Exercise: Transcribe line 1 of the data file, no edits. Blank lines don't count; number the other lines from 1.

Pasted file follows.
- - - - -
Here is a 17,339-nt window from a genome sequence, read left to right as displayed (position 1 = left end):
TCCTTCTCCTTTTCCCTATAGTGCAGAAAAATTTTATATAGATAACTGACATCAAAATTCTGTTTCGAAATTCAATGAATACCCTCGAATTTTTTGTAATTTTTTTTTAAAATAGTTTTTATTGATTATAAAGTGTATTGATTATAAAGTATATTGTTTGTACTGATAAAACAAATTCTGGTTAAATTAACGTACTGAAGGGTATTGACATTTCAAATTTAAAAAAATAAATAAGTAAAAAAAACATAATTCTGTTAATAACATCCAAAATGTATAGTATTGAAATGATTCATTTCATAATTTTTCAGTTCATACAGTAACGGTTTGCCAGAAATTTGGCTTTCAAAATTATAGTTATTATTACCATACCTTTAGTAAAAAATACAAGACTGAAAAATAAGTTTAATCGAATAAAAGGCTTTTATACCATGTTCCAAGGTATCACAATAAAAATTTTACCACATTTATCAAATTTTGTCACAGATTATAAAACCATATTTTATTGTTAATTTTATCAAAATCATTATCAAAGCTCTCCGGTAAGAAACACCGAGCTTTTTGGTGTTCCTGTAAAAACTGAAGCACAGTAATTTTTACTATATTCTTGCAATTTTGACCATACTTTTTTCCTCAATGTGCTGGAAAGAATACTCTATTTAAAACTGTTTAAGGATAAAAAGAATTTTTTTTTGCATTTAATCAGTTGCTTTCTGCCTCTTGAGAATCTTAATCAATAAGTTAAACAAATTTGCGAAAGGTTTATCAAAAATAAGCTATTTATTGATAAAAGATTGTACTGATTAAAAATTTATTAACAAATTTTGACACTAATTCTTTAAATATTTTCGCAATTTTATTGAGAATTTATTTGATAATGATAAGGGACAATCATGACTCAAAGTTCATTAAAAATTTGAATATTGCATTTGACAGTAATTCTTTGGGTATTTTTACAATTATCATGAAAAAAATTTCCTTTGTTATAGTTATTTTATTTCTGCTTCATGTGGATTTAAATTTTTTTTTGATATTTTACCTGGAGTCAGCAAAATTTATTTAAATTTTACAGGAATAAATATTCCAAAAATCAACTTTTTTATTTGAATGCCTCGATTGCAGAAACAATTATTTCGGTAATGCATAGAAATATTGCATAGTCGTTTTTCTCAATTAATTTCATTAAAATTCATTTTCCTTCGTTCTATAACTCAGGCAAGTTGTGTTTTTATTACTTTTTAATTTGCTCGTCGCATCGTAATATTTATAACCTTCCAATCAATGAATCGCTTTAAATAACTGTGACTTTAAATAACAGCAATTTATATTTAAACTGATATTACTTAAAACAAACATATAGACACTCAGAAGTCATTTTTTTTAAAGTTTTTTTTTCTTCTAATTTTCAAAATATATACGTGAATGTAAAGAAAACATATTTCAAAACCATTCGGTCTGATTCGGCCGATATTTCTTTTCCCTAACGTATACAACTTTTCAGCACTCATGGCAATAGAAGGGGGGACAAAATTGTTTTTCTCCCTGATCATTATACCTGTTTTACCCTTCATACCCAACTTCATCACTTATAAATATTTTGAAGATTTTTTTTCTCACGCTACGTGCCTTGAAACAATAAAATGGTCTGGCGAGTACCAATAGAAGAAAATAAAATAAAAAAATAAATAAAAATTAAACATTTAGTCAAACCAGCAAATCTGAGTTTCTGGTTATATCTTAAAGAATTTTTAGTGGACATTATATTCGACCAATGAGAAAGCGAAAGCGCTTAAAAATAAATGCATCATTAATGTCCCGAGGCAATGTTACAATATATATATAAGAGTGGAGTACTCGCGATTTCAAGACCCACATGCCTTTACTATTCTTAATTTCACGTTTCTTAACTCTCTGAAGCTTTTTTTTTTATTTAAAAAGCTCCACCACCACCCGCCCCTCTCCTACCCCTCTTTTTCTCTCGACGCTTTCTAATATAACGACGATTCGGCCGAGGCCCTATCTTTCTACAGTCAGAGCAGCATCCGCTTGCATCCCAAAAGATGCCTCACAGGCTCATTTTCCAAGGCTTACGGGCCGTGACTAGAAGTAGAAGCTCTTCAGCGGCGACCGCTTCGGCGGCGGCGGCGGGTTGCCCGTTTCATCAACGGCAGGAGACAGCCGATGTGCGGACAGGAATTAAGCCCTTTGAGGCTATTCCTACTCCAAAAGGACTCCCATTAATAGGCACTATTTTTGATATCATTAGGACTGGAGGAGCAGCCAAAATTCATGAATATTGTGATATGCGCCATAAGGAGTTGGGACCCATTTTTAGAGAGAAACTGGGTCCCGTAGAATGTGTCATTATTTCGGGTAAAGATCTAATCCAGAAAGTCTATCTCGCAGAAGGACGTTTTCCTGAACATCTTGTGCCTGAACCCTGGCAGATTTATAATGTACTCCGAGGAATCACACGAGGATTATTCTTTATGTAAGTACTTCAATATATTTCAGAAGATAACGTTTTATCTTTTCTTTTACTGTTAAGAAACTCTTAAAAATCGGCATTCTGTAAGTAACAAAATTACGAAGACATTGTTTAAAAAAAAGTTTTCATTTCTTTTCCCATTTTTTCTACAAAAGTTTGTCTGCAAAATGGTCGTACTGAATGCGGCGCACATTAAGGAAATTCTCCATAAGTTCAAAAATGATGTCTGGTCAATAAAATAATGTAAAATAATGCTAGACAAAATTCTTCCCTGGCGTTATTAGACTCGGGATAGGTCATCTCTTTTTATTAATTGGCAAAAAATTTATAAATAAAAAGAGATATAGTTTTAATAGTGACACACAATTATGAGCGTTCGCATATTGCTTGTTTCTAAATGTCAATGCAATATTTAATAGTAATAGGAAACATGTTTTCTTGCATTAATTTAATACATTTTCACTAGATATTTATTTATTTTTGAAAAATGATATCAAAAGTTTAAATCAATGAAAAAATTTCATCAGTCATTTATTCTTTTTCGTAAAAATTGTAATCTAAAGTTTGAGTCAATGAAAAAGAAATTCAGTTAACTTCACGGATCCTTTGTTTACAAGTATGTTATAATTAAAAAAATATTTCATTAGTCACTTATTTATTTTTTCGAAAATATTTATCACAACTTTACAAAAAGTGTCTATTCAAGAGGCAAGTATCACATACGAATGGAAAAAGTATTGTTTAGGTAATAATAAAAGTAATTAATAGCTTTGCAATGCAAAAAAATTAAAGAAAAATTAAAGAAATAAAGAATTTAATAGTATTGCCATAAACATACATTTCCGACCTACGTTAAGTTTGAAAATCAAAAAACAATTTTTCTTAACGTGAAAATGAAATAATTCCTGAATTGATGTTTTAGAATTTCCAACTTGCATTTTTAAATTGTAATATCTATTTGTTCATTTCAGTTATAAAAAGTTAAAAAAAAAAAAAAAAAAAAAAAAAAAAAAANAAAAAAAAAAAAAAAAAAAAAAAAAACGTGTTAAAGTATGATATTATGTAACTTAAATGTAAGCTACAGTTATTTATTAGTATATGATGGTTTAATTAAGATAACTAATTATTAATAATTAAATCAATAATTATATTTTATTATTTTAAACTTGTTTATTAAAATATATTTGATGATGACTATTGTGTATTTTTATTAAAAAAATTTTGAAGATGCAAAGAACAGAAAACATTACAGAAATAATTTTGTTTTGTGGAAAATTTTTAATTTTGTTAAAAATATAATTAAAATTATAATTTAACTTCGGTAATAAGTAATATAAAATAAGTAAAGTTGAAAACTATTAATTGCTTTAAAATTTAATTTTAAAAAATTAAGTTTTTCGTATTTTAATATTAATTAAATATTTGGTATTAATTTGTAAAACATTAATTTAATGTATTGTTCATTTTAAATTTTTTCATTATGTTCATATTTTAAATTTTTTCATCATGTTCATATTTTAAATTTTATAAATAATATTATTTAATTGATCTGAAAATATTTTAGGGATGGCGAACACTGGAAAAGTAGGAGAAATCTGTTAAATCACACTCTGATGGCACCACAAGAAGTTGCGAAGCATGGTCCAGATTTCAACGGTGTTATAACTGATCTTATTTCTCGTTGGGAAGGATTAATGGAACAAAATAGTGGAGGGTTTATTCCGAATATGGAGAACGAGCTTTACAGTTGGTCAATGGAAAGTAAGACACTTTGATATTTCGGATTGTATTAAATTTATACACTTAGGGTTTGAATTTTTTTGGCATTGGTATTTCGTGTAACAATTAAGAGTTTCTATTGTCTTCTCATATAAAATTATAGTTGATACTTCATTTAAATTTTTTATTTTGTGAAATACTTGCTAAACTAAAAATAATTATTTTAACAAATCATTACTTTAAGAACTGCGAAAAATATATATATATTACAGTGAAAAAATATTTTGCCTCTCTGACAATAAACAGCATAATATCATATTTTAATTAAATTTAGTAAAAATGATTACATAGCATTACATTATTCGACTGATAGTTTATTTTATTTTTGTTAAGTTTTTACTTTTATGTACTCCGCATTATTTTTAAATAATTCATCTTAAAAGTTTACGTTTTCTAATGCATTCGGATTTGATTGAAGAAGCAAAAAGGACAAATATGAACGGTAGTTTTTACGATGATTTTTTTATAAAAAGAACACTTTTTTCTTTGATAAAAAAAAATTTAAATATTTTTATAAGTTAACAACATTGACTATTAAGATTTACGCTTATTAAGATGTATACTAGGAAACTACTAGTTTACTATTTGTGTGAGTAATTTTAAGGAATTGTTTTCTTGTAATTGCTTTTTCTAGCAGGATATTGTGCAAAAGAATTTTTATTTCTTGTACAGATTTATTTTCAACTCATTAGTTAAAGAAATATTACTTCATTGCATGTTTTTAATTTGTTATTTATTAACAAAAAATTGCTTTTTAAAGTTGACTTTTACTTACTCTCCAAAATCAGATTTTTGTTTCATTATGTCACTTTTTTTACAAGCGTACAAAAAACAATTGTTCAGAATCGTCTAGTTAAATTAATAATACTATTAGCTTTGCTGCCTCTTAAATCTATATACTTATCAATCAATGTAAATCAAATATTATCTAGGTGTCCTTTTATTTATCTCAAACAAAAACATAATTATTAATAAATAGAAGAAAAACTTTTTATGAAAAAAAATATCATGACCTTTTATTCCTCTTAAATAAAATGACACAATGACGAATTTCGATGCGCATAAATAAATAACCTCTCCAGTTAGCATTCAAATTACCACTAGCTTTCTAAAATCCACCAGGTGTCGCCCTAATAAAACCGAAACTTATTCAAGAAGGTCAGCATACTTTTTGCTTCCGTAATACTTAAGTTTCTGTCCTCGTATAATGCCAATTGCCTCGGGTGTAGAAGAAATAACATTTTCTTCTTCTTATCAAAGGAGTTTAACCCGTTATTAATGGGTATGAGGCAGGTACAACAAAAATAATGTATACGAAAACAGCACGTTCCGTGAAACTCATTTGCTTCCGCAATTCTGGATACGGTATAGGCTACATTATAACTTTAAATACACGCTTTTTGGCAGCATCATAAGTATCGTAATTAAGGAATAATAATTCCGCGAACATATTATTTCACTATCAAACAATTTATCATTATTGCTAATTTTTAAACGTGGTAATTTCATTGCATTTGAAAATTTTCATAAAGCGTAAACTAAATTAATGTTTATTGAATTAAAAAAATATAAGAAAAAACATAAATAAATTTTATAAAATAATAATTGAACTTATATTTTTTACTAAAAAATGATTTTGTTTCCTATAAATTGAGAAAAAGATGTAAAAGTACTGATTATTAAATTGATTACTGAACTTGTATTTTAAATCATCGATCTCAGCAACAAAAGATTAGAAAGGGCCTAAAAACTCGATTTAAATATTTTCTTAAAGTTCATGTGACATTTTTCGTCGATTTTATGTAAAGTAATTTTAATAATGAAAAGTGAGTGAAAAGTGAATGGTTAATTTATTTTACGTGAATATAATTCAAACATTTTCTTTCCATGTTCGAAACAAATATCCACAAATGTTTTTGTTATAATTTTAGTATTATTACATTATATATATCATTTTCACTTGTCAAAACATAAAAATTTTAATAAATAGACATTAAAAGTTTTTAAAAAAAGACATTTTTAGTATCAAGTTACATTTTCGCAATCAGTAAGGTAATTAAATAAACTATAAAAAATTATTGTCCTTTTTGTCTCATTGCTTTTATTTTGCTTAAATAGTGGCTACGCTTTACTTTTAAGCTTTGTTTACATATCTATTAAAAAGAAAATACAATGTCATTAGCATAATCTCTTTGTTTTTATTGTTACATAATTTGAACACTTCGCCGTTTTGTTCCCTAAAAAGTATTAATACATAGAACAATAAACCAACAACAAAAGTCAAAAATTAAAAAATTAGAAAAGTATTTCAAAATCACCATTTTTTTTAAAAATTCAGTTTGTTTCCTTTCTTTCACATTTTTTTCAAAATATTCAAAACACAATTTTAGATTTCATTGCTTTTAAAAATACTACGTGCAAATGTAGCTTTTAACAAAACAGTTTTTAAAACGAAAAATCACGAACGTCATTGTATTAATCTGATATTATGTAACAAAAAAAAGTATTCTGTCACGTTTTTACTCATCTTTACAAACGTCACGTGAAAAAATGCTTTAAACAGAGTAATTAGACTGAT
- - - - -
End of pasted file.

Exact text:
Here is a 17,339-nt window from a genome sequence, read left to right as displayed (position 1 = left end):